Thursday, August 11, 2022

Hardcore Henry Blows


Best I can tell, Hardcore Henry was made by transcribing a hyperactive, Call of Duty-obsessed tween’s incoherent ramblings after a Robitussin-induced fever dream. The director/screenwriter, Ilya Naishuller, must have sat next to the kid’s bed, frantically scribbling the poor dehydrated child’s words: “I’m a cyborg. A telekinetic, Russian man with creepy eyes steals my girlfriend. A strange man tries to help me but keeps dying. I shoot like a bajillion dudes. Explosions. Boobs.”

The entire movie plays out from the perspective of a cyborg named Henry. He never speaks, because as his voice is being installed the bad guy busts in kidnaps his wife. This starts Henry on a mission to save her. Along the way Henry keeps running into a man named Jimmy, played by Sharlto Copley of District 9. He tries to help Henry, but is summarily murdered, only to pop up again down the road, when the process begins again. The movie continues in this fashion until the climactic final fight during which Henry has to fight dozens of other cyborgs and the Big Bad Telekinetic Russian.

Hardcore Henry caught the internet’s attention because of the first-person point-of-view employed throughout the film. The perspective is an interesting idea, but the execution felt gimmicky. At its best moments it put the audience in the perspective of an incredibly efficient murderer, clearing rooms of men with the rushed detachment of a child popping bubbles. At its worst, the movie felt like watching someone else play a video game: they are always looking somewhere other than where you would like them to, they don’t react the way you want them to, and they violently swing the camera back and forth like they are thumb-wrestling the controller.

Speaking to the last point, there were several times through the course of the movie that I literally had motion sickness. Add to that the relentless, mind-numbing music of the film and the jarring cuts during action scenes, and the final result felt less like I experienced the movie and more like I was assaulted by it. About two thirds of the way in, Hardcore Henry has its first quiet moment, and I felt a real sense of physical and mental relief. I left the theater wondering if the jittering, disoriented feeling I had buzzing through my skull was some sort of sudden onset epilepsy. Hardcore Henry was overwhelming. It is the film equivalent of snorting a pixie stick while listening to amateur dubstep and watching the Power Rangers on fast forward.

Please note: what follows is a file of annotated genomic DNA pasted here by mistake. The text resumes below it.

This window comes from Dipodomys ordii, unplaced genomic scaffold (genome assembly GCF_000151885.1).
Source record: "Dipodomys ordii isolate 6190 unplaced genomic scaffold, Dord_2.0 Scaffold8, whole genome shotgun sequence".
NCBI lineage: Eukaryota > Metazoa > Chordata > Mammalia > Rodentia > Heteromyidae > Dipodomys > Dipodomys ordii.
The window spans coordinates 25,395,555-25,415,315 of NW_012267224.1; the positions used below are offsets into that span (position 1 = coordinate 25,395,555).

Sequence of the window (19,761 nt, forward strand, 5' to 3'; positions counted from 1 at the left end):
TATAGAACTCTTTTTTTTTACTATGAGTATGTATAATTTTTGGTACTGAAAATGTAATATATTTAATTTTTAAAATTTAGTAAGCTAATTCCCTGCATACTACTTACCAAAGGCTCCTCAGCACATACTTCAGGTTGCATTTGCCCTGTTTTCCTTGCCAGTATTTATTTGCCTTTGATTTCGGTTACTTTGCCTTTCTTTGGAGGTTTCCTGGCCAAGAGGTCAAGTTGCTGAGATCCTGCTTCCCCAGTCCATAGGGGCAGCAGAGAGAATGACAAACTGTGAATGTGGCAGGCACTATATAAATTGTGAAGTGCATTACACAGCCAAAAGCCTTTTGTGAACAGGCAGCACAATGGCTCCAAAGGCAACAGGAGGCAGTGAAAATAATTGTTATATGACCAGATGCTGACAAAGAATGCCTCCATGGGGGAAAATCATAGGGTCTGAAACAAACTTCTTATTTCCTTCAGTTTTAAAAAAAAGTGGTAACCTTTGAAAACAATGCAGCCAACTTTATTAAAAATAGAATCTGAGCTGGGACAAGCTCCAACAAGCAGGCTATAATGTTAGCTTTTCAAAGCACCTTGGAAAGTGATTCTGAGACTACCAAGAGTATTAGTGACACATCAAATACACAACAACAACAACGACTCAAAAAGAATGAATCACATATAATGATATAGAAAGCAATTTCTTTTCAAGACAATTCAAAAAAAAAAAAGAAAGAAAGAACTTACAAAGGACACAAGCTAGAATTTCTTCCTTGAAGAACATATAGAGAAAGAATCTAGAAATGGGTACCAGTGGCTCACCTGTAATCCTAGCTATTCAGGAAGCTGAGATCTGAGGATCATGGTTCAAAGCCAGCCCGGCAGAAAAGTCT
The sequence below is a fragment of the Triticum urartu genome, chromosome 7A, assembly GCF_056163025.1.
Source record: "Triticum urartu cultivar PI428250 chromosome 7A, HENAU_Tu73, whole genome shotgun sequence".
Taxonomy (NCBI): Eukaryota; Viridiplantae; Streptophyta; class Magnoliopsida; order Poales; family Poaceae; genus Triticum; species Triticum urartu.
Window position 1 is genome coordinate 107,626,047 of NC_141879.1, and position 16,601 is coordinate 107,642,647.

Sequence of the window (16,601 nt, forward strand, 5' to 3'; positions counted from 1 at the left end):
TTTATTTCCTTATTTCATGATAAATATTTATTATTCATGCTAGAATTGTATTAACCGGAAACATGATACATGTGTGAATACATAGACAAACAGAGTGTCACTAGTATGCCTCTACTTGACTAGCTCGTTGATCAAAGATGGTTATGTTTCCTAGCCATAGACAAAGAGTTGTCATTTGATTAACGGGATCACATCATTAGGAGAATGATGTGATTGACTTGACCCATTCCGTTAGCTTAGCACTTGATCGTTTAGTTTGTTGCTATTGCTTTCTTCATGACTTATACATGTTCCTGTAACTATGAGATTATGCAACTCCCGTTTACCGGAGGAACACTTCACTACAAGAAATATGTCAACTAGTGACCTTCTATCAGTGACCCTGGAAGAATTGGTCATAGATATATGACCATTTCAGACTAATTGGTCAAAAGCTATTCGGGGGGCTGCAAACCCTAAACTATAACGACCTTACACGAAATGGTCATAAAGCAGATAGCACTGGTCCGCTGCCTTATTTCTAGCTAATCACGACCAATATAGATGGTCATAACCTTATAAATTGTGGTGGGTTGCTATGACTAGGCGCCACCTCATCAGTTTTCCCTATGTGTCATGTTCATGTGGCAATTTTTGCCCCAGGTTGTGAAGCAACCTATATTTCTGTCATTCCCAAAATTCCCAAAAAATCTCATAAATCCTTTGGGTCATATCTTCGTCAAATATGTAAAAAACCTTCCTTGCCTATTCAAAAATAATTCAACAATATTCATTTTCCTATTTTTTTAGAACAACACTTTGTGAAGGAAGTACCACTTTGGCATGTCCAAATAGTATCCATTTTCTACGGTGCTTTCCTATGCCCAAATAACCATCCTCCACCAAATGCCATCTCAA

I’m giving Hardcore Henry a hard time, and rightfully so, but the film had redeeming aspects. The story was imaginative and exciting, if incoherent. At times the visuals were beautiful, when the camera lingered on something long enough for it to be registered. Henry’s parkour was impressive, but the first-person POV seemed to be a hindrance to these scenes. The most entertaining aspect of the film for me, by far, was Sharlto Copley. Every time he appeared on screen he was doing something strange, interesting and magnetic. After watching Hardcore Henry I think I would be more entertained just watching Copley’s character reel for the same running time as the film.

I wonder if everyone who reaches a certain age at some point sees a piece of pop culture that makes them think, “This is no longer for me.” This may not be that piece of media for me, but it is certainly a harbinger of its coming. Watching Hardcore Henry, I stared into the face of my own approaching cultural irrelevance. Very soon, when I hear the phrase, “Appeal to a younger audience,” they will not be thinking about how to appeal to me. That is what Hardcore Henry was to me, a lot of sound and fury, which only caused to remind me of time forever trudging onward and our inevitable demise.

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